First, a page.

IUCN threat status:

Near Threatened (NT)

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The Tibetan macaque has a multimale-multifemale social system in which females remain in their natal group, but males disperse shortly after adolescence (at about eight years old) (5) (6). Macaque societies are hierarchical, with higher-ranking individuals getting better access to the resources, namely food and sexually-receptive females. As such, an alpha male (the highest-ranking male) dominates the group, and is typically fairly young (eight to nine years old) and strong. With age, the male's rank decreases, and there will always be challenges by others for the dominant position. Studies of Tibetan macaques at Emei Shan and Huang Shan, China, found the average tenure for an alpha male only lasted about one year. When troop size becomes quite large (in the 40 to 50 range) and competition grows over increasingly stretched resources, some individuals (males, females and juveniles) split from the main group to form a new, smaller group, known as 'fissioning', and move on to a different home range. Usually, it is the lowest-ranking individuals that will split from the main group (5). Females first breed at around five years of age (5). A single offspring is produced after 6 months gestation, with most infants being born in January and February (5) (6). Young nurse for a year, although they may continue to do so longer if their mother does not give birth again the following year. Males of the group may also be involved in 'alloparenting' care (5). This diurnal species spends most of its time on the ground, where it forages for leaves, fruit, grass and, to a lesser extent, flowers, seeds, roots and insects (5) (7). When available, bamboo shoots, fruits and leaves are particularly favoured (5) (8).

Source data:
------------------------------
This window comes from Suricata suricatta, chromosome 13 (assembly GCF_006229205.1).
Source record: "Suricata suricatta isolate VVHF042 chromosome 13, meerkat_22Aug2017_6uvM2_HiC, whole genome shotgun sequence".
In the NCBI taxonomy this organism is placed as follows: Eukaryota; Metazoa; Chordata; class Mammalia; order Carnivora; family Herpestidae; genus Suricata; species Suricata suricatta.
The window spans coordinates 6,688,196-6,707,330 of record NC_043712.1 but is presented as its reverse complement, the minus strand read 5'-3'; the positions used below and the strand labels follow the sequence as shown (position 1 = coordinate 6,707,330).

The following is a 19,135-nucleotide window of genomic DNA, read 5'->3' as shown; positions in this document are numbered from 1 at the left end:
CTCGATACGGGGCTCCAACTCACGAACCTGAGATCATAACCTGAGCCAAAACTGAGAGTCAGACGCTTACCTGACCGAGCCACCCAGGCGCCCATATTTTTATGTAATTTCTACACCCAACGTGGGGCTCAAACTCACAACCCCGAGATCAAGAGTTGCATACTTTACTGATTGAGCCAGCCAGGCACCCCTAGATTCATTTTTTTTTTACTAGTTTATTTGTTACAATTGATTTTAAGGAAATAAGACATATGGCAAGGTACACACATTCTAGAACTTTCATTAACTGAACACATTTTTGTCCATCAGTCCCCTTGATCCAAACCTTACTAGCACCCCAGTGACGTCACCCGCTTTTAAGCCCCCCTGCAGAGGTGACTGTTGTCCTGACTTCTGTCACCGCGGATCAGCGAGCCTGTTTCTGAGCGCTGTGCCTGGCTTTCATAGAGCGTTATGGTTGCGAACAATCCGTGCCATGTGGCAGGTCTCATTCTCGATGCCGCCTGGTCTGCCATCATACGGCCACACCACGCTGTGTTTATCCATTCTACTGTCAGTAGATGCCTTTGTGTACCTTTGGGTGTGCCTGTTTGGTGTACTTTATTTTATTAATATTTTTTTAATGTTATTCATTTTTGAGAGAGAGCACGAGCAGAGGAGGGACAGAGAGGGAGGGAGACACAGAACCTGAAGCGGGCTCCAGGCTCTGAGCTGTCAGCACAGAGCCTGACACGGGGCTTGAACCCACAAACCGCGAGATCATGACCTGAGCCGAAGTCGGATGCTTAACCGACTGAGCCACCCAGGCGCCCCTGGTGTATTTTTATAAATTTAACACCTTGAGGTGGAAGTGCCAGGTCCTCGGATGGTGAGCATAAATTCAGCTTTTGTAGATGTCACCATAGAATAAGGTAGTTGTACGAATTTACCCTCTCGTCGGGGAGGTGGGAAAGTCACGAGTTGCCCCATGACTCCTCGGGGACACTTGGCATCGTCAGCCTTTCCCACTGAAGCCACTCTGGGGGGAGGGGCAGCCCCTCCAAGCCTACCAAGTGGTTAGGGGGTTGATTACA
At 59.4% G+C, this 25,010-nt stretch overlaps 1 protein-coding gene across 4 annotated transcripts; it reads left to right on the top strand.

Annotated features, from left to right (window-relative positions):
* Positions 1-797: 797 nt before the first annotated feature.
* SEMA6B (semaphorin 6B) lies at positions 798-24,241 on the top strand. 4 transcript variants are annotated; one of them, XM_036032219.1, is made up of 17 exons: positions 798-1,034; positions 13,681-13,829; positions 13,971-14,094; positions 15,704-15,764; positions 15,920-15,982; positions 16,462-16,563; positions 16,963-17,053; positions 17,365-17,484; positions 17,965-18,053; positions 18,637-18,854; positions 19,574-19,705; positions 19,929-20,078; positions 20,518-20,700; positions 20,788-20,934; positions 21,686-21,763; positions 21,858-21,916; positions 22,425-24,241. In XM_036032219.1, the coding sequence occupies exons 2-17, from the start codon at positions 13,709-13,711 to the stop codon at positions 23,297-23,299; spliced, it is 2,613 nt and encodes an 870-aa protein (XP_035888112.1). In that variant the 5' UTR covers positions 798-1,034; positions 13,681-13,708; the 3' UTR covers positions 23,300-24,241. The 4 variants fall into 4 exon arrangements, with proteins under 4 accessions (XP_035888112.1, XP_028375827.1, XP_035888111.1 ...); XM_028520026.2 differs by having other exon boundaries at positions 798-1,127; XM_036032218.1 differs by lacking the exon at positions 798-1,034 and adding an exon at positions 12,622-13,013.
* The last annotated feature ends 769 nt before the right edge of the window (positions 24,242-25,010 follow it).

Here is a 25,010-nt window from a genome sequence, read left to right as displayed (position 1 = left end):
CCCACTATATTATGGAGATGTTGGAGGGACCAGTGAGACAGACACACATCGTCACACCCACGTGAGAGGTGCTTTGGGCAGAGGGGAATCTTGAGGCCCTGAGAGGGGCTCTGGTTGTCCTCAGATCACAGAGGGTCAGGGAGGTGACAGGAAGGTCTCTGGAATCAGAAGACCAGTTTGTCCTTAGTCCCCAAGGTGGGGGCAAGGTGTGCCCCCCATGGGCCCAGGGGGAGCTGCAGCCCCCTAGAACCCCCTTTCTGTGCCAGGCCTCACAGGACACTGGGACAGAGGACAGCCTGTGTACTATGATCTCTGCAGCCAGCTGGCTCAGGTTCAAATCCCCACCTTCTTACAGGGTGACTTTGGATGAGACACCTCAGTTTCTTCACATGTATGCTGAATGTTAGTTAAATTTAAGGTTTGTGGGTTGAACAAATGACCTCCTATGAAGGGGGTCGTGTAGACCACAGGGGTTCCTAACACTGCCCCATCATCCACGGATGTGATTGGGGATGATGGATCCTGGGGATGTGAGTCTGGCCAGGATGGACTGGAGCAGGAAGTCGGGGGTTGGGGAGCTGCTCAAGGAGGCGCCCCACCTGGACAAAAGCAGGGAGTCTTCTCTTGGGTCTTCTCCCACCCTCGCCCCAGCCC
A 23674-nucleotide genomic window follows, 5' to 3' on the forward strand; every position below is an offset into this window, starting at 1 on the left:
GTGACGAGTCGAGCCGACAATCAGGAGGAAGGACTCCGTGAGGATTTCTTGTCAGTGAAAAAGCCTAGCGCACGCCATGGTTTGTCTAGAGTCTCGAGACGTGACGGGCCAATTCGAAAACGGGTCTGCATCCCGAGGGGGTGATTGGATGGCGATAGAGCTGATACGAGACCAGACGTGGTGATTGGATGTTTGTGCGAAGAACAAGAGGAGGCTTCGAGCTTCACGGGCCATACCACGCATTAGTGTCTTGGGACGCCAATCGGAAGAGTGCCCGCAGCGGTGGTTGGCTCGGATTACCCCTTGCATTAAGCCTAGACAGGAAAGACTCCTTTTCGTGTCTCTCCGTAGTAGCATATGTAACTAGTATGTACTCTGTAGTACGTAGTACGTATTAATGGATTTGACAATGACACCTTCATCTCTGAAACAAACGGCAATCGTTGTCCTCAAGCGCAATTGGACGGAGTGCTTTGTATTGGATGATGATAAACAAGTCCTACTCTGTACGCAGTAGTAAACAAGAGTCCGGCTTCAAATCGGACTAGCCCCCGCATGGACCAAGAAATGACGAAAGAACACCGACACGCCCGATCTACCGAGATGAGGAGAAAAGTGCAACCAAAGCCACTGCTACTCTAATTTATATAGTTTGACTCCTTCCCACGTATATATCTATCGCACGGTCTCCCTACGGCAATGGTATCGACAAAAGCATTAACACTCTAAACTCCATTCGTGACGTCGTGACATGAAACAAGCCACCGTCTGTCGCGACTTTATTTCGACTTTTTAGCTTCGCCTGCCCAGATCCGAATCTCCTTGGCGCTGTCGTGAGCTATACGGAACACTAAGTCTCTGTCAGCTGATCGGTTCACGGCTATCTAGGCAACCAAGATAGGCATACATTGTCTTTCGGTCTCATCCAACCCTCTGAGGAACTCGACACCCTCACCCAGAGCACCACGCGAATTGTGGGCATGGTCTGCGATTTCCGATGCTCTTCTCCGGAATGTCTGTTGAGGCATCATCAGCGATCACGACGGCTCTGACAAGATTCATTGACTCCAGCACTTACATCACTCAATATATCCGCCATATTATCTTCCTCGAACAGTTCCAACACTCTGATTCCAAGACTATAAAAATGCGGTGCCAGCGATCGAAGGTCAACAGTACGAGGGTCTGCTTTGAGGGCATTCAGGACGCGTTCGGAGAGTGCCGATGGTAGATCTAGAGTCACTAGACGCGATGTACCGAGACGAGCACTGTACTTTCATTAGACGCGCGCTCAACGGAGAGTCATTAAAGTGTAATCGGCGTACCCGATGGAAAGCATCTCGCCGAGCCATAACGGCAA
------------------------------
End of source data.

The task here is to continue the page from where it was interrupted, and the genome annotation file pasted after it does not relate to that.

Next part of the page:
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Source: ARKive

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